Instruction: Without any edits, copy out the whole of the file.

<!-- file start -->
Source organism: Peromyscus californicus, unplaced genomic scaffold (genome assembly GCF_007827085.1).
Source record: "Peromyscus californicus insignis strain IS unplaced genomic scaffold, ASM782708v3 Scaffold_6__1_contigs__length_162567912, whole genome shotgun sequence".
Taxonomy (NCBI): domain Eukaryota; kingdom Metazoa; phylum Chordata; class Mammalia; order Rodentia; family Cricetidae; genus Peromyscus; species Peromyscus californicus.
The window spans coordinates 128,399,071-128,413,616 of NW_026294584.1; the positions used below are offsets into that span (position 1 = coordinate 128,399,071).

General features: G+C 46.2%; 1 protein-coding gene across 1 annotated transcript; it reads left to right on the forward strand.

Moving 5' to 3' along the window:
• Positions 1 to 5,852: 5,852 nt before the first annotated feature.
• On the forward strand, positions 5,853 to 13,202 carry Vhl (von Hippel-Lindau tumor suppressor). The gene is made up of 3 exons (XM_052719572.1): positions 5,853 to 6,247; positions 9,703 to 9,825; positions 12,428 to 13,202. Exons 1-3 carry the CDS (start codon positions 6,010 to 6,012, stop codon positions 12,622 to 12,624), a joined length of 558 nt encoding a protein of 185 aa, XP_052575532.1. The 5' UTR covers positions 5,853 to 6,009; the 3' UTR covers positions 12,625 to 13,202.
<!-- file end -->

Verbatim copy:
Source organism: Peromyscus californicus, unplaced genomic scaffold (genome assembly GCF_007827085.1).
Source record: "Peromyscus californicus insignis strain IS unplaced genomic scaffold, ASM782708v3 Scaffold_6__1_contigs__length_162567912, whole genome shotgun sequence".
Taxonomy (NCBI): domain Eukaryota; kingdom Metazoa; phylum Chordata; class Mammalia; order Rodentia; family Cricetidae; genus Peromyscus; species Peromyscus californicus.
The window spans coordinates 128,399,071-128,413,616 of NW_026294584.1; the positions used below are offsets into that span (position 1 = coordinate 128,399,071).

General features: G+C 46.2%; 1 protein-coding gene across 1 annotated transcript; it reads left to right on the forward strand.

Moving 5' to 3' along the window:
• Positions 1 to 5,852: 5,852 nt before the first annotated feature.
• On the forward strand, positions 5,853 to 13,202 carry Vhl (von Hippel-Lindau tumor suppressor). The gene is made up of 3 exons (XM_052719572.1): positions 5,853 to 6,247; positions 9,703 to 9,825; positions 12,428 to 13,202. Exons 1-3 carry the CDS (start codon positions 6,010 to 6,012, stop codon positions 12,622 to 12,624), a joined length of 558 nt encoding a protein of 185 aa, XP_052575532.1. The 5' UTR covers positions 5,853 to 6,009; the 3' UTR covers positions 12,625 to 13,202.